Masochism as a wound—a gaping split, a leaking suture, a sore slash, a wet gash, a weeping wound—with these words we begin to find our living pain knowledge.

 

Is pain a pleasure through ‘some strange alchemy’?

Ever bitten into a tiny raw chilli? Or ordered a twice-hot curry for dinner? What was your experience? And, importantly, how can you bring that experience into the best lights through your personal form of writing?

In A Defence of Masochism, Phillips says ‘…if pain can become pleasure through some strange alchemy, perhaps pleasure itself it not so easily understood” (p35).

Putting the straw-person aside (i.e. who ever said pleasure was easily understood?) there is a glaring deficiency in Phillips’ argument; namely the use of the phrase “through some strange alchemy.” I see this deficiency repeated in many philosophical explorations. Furthermore, rather than pausing to do the hard work to resolve or account for the deficiency, Phillips skips to the next premise, hoping that the wilful act of writing down the words will be sufficient for advancing the argument. But, of course, it is not sufficient.

If you, in your own work, are struggling to express or understand a problem, such as pain, consciousness, symbolism, culture, life, etc., you will reach for grout that permits you to lay the next tile in your thought and development. In Phillips, “through some strange alchemy” is that grout, gap-filler. These pseudo-claims are a useful tool and should be used in early draft work. They keep an argument in motion.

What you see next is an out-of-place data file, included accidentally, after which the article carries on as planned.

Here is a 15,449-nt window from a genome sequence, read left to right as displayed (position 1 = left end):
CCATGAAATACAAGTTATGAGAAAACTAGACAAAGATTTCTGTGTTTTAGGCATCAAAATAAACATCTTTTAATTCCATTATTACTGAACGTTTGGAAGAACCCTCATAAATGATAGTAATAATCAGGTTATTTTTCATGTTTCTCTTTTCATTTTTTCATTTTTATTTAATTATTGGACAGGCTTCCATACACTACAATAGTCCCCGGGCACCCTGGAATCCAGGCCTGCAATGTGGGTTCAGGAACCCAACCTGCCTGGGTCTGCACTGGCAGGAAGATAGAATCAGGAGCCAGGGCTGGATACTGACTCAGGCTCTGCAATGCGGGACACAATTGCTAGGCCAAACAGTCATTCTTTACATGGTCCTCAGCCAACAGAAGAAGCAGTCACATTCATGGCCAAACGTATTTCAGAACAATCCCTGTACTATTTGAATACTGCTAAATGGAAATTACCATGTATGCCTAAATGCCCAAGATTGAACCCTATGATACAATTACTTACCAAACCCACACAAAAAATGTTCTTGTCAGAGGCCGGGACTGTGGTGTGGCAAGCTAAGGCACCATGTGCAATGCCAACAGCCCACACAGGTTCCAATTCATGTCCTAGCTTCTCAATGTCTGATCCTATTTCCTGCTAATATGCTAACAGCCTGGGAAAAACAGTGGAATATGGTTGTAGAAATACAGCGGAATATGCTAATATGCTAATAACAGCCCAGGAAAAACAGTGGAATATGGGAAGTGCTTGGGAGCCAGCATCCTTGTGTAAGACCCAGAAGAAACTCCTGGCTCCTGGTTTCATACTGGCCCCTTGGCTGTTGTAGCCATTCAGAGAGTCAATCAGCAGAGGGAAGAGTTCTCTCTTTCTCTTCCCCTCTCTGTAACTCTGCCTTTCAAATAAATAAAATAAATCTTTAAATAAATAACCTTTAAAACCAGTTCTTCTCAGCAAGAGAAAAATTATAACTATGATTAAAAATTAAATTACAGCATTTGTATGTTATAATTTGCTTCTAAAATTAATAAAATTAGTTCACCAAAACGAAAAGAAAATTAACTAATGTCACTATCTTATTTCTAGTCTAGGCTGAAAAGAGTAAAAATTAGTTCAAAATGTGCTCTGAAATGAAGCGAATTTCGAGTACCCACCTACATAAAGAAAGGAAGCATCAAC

Published texts, however, such as A Defence of Masochism, are devalued as a whole when lazy, magical, hand-wavy putty work is not replaced with a sincere struggle towards candid articulation.

Pain and pleasure are so deeply embedded in our narrative and cultural structures that is it indisputably difficult to experience these phenomena as they appear. The accepted homilies that pass for knowledge, e.g. we are adverse to pain and seek pleasure, dominate pain studies in philosophy. A potentially disruptive text, such as A Defence of Masochism, cannot afford to accept “some strange alchemy” as a satisfactory contribution if it is to challenge orthodoxy with effect.

Pain and pleasure are refreshingly complex experiences. When we describe them as they appear, we may first notice the many discrepancies. Holes appear, for example, between accepted narratives such as pain being painful, pain being undesirable, when contrasted with the experienced pleasure of burning and sweating from a painfully hot meal. The experience of pain and pleasure do not align with our accepted knowledge.

In The Crisis of the European Sciences Husserl said, “I seek not to instruct but only to lead, to point out and describe what I see. I claim no other right than that of speaking according to my best lights, principally before myself but in the same manner also before others…” If we commit and follow through our right to speak out the experience of the world for our own self, in our best lights, we will find the stamina to write past lame “alchemy” claims into productive description. Pain studies, from the clinical to the erotic, are in need of quality first person experiential description.

 

Phillips, A. 1998. A Defence of Masochism. London: Faber and Faber

 

[Buy me a coffee]

 

**Hats off to a treasured reader for the Phillips text.